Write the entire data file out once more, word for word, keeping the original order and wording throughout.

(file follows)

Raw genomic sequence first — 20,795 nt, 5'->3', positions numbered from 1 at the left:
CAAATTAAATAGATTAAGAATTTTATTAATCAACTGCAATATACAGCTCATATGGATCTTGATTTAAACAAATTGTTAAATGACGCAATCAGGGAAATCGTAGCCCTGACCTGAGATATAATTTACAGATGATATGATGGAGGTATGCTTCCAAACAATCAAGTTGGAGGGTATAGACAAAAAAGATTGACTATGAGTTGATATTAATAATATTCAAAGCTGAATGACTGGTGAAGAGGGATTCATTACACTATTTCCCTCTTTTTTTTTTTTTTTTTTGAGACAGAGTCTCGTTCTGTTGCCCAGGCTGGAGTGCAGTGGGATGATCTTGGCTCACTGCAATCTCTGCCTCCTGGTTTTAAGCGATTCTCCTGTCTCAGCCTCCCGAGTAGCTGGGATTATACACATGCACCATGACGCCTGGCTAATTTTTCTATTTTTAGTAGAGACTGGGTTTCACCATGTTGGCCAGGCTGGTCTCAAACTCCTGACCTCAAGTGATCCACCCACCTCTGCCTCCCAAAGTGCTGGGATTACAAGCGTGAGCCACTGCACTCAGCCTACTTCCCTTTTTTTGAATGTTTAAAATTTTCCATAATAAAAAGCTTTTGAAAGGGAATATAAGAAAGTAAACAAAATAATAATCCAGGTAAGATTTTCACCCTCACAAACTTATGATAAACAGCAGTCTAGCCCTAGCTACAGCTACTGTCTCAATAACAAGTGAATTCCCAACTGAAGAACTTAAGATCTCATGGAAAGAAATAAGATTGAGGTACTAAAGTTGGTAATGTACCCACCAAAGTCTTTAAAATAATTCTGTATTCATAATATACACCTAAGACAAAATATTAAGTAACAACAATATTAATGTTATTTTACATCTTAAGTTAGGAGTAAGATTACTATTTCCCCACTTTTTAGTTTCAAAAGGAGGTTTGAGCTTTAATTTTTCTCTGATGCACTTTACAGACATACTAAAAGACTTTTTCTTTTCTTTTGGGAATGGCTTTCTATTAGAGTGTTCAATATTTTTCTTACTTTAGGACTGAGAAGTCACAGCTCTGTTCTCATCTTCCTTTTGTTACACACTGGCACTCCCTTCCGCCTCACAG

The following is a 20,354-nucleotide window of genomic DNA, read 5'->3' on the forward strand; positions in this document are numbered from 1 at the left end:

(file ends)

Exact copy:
Raw genomic sequence first — 20,795 nt, 5'->3', positions numbered from 1 at the left:
CAAATTAAATAGATTAAGAATTTTATTAATCAACTGCAATATACAGCTCATATGGATCTTGATTTAAACAAATTGTTAAATGACGCAATCAGGGAAATCGTAGCCCTGACCTGAGATATAATTTACAGATGATATGATGGAGGTATGCTTCCAAACAATCAAGTTGGAGGGTATAGACAAAAAAGATTGACTATGAGTTGATATTAATAATATTCAAAGCTGAATGACTGGTGAAGAGGGATTCATTACACTATTTCCCTCTTTTTTTTTTTTTTTTTTGAGACAGAGTCTCGTTCTGTTGCCCAGGCTGGAGTGCAGTGGGATGATCTTGGCTCACTGCAATCTCTGCCTCCTGGTTTTAAGCGATTCTCCTGTCTCAGCCTCCCGAGTAGCTGGGATTATACACATGCACCATGACGCCTGGCTAATTTTTCTATTTTTAGTAGAGACTGGGTTTCACCATGTTGGCCAGGCTGGTCTCAAACTCCTGACCTCAAGTGATCCACCCACCTCTGCCTCCCAAAGTGCTGGGATTACAAGCGTGAGCCACTGCACTCAGCCTACTTCCCTTTTTTTGAATGTTTAAAATTTTCCATAATAAAAAGCTTTTGAAAGGGAATATAAGAAAGTAAACAAAATAATAATCCAGGTAAGATTTTCACCCTCACAAACTTATGATAAACAGCAGTCTAGCCCTAGCTACAGCTACTGTCTCAATAACAAGTGAATTCCCAACTGAAGAACTTAAGATCTCATGGAAAGAAATAAGATTGAGGTACTAAAGTTGGTAATGTACCCACCAAAGTCTTTAAAATAATTCTGTATTCATAATATACACCTAAGACAAAATATTAAGTAACAACAATATTAATGTTATTTTACATCTTAAGTTAGGAGTAAGATTACTATTTCCCCACTTTTTAGTTTCAAAAGGAGGTTTGAGCTTTAATTTTTCTCTGATGCACTTTACAGACATACTAAAAGACTTTTTCTTTTCTTTTGGGAATGGCTTTCTATTAGAGTGTTCAATATTTTTCTTACTTTAGGACTGAGAAGTCACAGCTCTGTTCTCATCTTCCTTTTGTTACACACTGGCACTCCCTTCCGCCTCACAG

The following is a 20,354-nucleotide window of genomic DNA, read 5'->3' on the forward strand; positions in this document are numbered from 1 at the left end: